East Ohio voters decided to return Democrat Lou Gentile to the state Senate on Tuesday.
Gentile, 33, of Steubenville defeated Republican Shane Thompson of Loomis in a bid to represent Ohio's 30th Senate District in Columbus. According to incomplete totals reported by the Ohio Secretary of State's Office, Gentile had captured 63,656 votes over Thompson's 58,882 as of 1:40 a.m. today.
"I'm just grateful to the voters in 30th District for having the confidence in me to represent them in Columbus," Gentile said as it became apparent he had regained the seat. Late results from Jefferson County delayed the reporting of a final tally. "I'm very proud of the way we conducted ourselves in this campaign. We conveyed a positive message about what I will do and what I've done."
Gentile said his top priorities moving forward will be the economy, education and energy development.
"I'm grateful for the opportunity to continue to serve," he added. "I will continue to work as hard as I can ... and work across aisle on energy issues. I think we have a lot of opportunities in energy development in the future.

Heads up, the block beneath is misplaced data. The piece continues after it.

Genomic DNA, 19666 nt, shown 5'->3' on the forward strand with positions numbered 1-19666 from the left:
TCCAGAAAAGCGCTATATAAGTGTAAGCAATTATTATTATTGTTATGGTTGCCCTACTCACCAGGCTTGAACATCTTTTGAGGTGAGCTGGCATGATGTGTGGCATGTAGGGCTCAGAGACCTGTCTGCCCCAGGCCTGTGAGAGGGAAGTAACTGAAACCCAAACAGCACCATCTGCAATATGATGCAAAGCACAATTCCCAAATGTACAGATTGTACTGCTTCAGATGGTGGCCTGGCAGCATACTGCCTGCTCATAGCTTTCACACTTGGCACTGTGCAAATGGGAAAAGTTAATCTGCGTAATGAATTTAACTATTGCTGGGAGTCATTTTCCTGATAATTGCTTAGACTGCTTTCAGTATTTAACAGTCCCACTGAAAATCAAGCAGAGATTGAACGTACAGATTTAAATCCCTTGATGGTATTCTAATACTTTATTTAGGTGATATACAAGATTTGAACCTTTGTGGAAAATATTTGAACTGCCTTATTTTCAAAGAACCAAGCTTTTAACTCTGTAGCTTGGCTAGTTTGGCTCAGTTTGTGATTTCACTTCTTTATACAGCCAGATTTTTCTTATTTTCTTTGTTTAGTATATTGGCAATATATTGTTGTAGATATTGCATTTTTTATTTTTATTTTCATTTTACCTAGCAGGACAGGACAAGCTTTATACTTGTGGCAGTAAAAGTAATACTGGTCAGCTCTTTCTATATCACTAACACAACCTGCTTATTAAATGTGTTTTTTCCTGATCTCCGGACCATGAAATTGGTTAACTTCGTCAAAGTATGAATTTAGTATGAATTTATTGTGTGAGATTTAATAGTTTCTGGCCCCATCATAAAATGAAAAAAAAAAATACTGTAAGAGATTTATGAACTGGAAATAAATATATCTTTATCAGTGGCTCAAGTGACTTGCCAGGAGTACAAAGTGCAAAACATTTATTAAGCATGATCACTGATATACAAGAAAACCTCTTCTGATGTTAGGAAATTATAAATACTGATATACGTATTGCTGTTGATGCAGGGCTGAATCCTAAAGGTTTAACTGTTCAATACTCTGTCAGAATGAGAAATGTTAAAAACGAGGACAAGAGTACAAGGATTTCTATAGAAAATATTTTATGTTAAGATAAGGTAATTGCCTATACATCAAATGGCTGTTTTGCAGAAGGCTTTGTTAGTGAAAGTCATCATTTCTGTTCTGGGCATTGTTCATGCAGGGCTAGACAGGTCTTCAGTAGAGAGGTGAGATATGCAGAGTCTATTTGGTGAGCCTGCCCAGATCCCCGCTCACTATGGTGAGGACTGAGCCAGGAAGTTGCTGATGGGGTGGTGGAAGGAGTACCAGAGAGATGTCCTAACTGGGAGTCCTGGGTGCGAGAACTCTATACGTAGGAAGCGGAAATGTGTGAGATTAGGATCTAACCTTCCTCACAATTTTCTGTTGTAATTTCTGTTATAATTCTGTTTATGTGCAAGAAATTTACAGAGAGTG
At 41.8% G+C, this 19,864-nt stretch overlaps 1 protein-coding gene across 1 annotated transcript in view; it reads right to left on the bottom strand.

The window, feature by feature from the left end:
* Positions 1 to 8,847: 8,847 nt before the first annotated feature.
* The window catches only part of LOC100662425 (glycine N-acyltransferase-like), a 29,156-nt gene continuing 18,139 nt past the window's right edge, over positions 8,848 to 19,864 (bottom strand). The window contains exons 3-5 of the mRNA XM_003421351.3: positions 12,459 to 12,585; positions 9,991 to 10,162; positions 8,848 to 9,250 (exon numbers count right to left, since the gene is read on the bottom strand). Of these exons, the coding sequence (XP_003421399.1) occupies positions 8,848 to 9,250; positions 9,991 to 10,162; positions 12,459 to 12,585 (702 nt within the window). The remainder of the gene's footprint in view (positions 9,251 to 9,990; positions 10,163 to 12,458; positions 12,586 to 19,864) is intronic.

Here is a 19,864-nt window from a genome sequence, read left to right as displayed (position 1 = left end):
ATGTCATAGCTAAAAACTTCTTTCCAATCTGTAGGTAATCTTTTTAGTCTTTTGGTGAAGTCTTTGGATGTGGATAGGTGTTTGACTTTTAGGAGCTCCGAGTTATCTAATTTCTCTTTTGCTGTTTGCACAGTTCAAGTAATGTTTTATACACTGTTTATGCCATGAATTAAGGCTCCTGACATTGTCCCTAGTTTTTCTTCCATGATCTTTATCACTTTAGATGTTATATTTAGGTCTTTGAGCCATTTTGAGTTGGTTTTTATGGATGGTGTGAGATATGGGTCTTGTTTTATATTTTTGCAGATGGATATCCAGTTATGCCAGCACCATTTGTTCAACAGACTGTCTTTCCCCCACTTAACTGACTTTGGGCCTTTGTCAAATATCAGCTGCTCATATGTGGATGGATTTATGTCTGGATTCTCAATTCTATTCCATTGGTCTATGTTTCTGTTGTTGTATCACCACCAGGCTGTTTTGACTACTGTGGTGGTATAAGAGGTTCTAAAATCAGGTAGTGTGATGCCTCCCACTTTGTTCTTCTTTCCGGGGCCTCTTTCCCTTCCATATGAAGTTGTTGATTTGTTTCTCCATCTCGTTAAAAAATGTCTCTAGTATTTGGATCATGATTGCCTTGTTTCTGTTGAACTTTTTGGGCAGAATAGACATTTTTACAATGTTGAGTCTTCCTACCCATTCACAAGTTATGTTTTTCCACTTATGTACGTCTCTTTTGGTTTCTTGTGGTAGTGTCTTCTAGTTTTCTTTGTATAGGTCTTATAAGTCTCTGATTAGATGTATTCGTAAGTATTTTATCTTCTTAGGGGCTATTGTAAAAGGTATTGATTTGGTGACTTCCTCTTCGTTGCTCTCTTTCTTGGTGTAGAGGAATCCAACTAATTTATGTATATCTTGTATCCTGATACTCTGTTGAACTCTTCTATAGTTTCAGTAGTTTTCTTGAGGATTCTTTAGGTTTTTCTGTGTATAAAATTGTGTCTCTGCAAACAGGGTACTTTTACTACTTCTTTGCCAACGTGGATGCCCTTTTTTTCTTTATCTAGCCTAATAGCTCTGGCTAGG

"And I want to fight really hard for our schools here in southeast Ohio to make sure we get our share of education funding," he continued, noting he hopes to help resolve the way education is funded throughout the Buckeye State.
Gentile was elected to his first term in the Ohio House in 2010 and appointed to the Ohio Senate in December 2011. He previously served as a field representative for Ted Strickland when Strickland served in the U.S. House and is a former assistant director of the Governor's Office of Appalachia.
Gentile previously said he played a role in helping to construct Ohio's current energy policy.
"I won a significant amendment to the Senate Energy Bill which I refer to as the 'Ohio Workers First Amendment.'" he said. "The amendment will encourage the use of Ohio's workers and small businesses in the oil and gas industry. It will require an annual report of the number of local jobs being created and the overall economic impact the industry is having in our state."